7.
0.999...
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In mathematics, the repeating decimal 0. 999… denotes a real number that can be shown to be the number one. In other words, the symbols 0. 999… and 1 represent the same number, more generally, every nonzero terminating decimal has an equal twin representation with infinitely many trailing 9s. The terminating decimal representation is preferred, contributing to the misconception that it is the only representation. The same phenomenon occurs in all other bases or in any representation of the real numbers. The equality of 0. 999… and 1 is closely related to the absence of nonzero infinitesimals in the number system. Some alternative number systems, such as the hyperreals, do contain nonzero infinitesimals, the equality 0. 999… =1 has long been accepted by mathematicians and is part of general mathematical education. Nonetheless, some find it sufficiently counterintuitive that they question or reject it. Such skepticism is common enough that the difficulty of convincing them of the validity of this identity has been the subject of studies in mathematics education. Algebraic proofs showing that 0. 999… represents the number 1 use concepts such as fractions, long division, however, these proofs are not rigorous as they do not include a careful analytic definition of 0. 999…. One reason that infinite decimals are an extension of finite decimals is to represent fractions. Using long division, a division of integers like 1⁄9 becomes a recurring decimal,0. 111…. This decimal yields a quick proof for 0. 999… =1, If 0. 999… is to be consistent, it must equal 9⁄9 =1. 0.333 … =390.888 … =890.999 … =99 =1 When a number in decimal notation is multiplied by 10, the digits do not change but each digit moves one place to the left. Thus 10 ×0. 999… equals 9. 999…, which is 9 greater than the original number, in introductory arithmetic, such proofs help explain why 0. 999… =1 but 0. 333… <0.34. In introductory algebra, the proofs help explain why the method of converting between fractions and repeating decimals works. Once a representation scheme is defined, it can be used to justify the rules of decimal arithmetic used in the above proofs. Moreover, one can demonstrate that the decimals 0. 999… and 1. 000… both represent the same real number, it is built into the definition. Since the question of 0. 999… does not affect the development of mathematics

8.
Dotted note
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In Western musical notation, a dotted note is a note with a small dot written after it. In modern practice the first dot increases the duration of the note by half of its original value. A dotted note is equivalent to writing the basic note tied to a note of half the value, or with more than one dot, a rhythm using longer notes alternating with shorter notes is sometimes called a dotted rhythm. Historical examples of performance styles using dotted rhythm include notes inégales. The precise performance of dotted rhythms can be a complex issue, even in notation that includes dots, their performed values may be longer than the dot mathematically indicates, a practice known as over-dotting. If the note to be dotted is on a space, the dot goes on the space, while if the note is on a line. Theoretically, any note value can be dotted, as can rests of any value, if the rest is in its normal position, dots are always placed in third staff space from the bottom. The use of a dot for augmentation of a note dates back at least to the 10th century, although the amount of augmentation is disputed. More than one dot may be added, each dot adds half of the duration added by the previous dot, a double-dotted note is a note with two small dots written after it. Its duration is 1 3⁄4 times its basic note value, the double-dotted note is used less frequently than the dotted note. Typically, as in the example below, it is followed by a note whose duration is one-quarter the length of the note value. Before the mid 18th century, double dots were not used, until then, in some circumstances, single dots could mean double dots. Example 2 is a fragment of the movement of Joseph Haydns string quartet, Op.74. Haydns theme was adapted for piano by a composer, the adapted version can be heard here. In a French overture, notes written as dotted notes are often interpreted to mean double-dotted notes, a triple-dotted note is a note with three dots written after it, its duration is 1 7⁄8 times its basic note value. Use of a note value is not common in the Baroque and Classical periods. An example of the use of double- and triple-dotted notes is the Prelude in G major for piano, Op.28, the piece, in common time, contains running semiquavers in the left hand. Several times during the piece Chopin asks for the hand to play a triple-dotted minim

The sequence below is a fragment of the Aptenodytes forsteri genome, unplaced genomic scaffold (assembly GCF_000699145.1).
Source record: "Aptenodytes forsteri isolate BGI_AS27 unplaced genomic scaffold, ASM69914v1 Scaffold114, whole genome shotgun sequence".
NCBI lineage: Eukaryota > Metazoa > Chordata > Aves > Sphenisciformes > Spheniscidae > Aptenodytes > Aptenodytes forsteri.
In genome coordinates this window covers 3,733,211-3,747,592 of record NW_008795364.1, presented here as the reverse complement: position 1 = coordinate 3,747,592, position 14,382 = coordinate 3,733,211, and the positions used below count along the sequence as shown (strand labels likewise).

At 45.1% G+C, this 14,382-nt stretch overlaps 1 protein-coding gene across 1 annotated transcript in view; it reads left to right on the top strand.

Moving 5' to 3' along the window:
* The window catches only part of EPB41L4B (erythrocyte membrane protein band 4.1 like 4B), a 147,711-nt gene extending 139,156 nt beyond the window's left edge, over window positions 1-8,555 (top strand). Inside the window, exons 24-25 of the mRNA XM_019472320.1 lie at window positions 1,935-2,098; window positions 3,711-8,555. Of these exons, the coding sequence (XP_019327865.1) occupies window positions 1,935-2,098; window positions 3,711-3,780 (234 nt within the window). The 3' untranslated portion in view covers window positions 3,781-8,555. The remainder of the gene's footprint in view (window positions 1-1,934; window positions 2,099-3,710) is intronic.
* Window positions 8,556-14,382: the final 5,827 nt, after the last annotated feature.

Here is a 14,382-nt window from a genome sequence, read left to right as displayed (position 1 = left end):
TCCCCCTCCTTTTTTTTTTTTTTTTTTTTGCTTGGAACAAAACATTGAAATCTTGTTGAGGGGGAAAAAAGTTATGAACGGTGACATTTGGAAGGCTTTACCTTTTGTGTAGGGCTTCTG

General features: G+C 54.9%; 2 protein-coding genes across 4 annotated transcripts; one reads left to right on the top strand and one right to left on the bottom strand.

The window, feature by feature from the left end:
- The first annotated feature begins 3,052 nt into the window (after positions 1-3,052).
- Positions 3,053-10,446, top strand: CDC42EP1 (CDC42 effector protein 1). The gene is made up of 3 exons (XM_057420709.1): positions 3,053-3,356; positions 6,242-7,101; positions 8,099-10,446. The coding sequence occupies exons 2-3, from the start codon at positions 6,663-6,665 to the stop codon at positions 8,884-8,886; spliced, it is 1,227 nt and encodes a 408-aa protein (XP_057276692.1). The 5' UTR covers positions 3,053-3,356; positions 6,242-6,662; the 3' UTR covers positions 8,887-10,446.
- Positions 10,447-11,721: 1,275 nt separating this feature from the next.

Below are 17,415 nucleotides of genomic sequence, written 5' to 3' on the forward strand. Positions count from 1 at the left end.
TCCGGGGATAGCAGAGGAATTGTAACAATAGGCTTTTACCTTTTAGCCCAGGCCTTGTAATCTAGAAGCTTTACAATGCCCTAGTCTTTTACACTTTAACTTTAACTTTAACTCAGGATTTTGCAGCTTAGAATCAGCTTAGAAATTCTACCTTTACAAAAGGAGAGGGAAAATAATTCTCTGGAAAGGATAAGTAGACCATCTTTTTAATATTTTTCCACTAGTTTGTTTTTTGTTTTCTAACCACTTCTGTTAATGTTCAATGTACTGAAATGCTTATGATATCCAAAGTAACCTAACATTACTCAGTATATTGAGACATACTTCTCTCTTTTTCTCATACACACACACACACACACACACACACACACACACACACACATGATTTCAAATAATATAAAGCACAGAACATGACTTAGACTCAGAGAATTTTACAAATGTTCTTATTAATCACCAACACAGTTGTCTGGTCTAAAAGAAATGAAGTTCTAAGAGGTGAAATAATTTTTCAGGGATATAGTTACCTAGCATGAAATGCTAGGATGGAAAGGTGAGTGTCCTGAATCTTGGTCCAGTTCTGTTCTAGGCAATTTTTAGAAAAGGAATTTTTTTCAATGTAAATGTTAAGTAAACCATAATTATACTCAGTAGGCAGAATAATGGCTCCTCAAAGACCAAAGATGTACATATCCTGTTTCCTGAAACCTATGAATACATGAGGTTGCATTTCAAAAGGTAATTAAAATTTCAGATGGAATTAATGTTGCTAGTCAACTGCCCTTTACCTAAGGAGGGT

9.
Calculus
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Calculus is the mathematical study of continuous change, in the same way that geometry is the study of shape and algebra is the study of generalizations of arithmetic operations. It has two branches, differential calculus, and integral calculus, these two branches are related to each other by the fundamental theorem of calculus. Both branches make use of the notions of convergence of infinite sequences. Generally, modern calculus is considered to have developed in the 17th century by Isaac Newton. Today, calculus has widespread uses in science, engineering and economics, Calculus is a part of modern mathematics education. A course in calculus is a gateway to other, more advanced courses in mathematics devoted to the study of functions and limits, Calculus has historically been called the calculus of infinitesimals, or infinitesimal calculus. Calculus is also used for naming some methods of calculation or theories of computation, such as calculus, calculus of variations, lambda calculus. The ancient period introduced some of the ideas that led to integral calculus, the method of exhaustion was later discovered independently in China by Liu Hui in the 3rd century AD in order to find the area of a circle. In the 5th century AD, Zu Gengzhi, son of Zu Chongzhi, indian mathematicians gave a non-rigorous method of a sort of differentiation of some trigonometric functions. In the Middle East, Alhazen derived a formula for the sum of fourth powers. He used the results to carry out what would now be called an integration, Cavalieris work was not well respected since his methods could lead to erroneous results, and the infinitesimal quantities he introduced were disreputable at first. The formal study of calculus brought together Cavalieris infinitesimals with the calculus of finite differences developed in Europe at around the same time, pierre de Fermat, claiming that he borrowed from Diophantus, introduced the concept of adequality, which represented equality up to an infinitesimal error term. The combination was achieved by John Wallis, Isaac Barrow, and James Gregory, in other work, he developed series expansions for functions, including fractional and irrational powers, and it was clear that he understood the principles of the Taylor series. He did not publish all these discoveries, and at this time infinitesimal methods were considered disreputable. These ideas were arranged into a calculus of infinitesimals by Gottfried Wilhelm Leibniz. He is now regarded as an independent inventor of and contributor to calculus, unlike Newton, Leibniz paid a lot of attention to the formalism, often spending days determining appropriate symbols for concepts. Leibniz and Newton are usually credited with the invention of calculus. Newton was the first to apply calculus to general physics and Leibniz developed much of the used in calculus today